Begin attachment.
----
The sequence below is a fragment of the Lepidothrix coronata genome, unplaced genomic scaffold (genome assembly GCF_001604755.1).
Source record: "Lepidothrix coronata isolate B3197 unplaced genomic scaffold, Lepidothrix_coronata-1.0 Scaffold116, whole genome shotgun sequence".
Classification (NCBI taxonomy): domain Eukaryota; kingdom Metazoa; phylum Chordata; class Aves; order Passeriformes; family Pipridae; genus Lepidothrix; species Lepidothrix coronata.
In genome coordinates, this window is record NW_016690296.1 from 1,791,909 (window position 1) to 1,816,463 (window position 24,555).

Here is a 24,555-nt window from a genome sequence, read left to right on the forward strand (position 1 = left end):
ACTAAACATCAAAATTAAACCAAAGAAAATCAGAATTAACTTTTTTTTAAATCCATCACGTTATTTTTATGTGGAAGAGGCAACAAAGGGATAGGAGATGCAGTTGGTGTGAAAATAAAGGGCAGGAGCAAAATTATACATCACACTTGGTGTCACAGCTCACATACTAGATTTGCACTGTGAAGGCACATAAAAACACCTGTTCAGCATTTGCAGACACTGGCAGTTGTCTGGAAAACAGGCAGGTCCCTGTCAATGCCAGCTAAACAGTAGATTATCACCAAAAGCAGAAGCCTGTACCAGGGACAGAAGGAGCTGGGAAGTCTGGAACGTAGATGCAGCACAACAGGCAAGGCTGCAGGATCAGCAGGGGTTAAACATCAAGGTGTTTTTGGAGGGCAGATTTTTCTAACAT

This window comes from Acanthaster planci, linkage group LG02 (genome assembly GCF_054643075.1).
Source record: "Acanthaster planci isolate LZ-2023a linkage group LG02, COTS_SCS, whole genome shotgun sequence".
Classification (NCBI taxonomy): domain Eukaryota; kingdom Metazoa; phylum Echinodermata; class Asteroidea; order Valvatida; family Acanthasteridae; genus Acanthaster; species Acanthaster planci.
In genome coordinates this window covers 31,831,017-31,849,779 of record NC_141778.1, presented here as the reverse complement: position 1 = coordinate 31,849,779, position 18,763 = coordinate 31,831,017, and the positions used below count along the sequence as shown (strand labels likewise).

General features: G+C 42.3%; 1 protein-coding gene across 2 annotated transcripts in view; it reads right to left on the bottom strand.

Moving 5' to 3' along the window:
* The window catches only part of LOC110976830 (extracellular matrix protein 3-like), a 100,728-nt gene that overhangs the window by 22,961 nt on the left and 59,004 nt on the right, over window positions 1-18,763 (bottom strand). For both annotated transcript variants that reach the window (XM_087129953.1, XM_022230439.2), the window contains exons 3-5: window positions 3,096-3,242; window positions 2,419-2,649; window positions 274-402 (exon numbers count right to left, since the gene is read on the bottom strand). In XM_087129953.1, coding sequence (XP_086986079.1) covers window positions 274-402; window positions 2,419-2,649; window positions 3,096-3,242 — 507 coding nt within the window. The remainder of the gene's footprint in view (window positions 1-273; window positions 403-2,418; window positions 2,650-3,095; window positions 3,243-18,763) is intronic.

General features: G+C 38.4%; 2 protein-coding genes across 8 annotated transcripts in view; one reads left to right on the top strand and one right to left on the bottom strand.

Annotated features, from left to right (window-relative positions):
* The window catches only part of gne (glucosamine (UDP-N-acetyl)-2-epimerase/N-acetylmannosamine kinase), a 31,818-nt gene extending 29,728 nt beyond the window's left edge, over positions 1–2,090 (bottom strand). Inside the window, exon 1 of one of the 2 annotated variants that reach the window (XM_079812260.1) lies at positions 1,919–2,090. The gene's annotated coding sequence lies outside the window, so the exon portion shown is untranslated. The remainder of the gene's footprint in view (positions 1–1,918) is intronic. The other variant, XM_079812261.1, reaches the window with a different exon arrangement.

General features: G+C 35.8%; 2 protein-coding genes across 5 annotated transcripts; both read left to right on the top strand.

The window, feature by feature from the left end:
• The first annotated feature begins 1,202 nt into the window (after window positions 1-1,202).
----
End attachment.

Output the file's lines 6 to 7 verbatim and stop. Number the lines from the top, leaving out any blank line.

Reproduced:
ACTAAACATCAAAATTAAACCAAAGAAAATCAGAATTAACTTTTTTTTAAATCCATCACGTTATTTTTATGTGGAAGAGGCAACAAAGGGATAGGAGATGCAGTTGGTGTGAAAATAAAGGGCAGGAGCAAAATTATACATCACACTTGGTGTCACAGCTCACATACTAGATTTGCACTGTGAAGGCACATAAAAACACCTGTTCAGCATTTGCAGACACTGGCAGTTGTCTGGAAAACAGGCAGGTCCCTGTCAATGCCAGCTAAACAGTAGATTATCACCAAAAGCAGAAGCCTGTACCAGGGACAGAAGGAGCTGGGAAGTCTGGAACGTAGATGCAGCACAACAGGCAAGGCTGCAGGATCAGCAGGGGTTAAACATCAAGGTGTTTTTGGAGGGCAGATTTTTCTAACAT

This window comes from Acanthaster planci, linkage group LG02 (genome assembly GCF_054643075.1).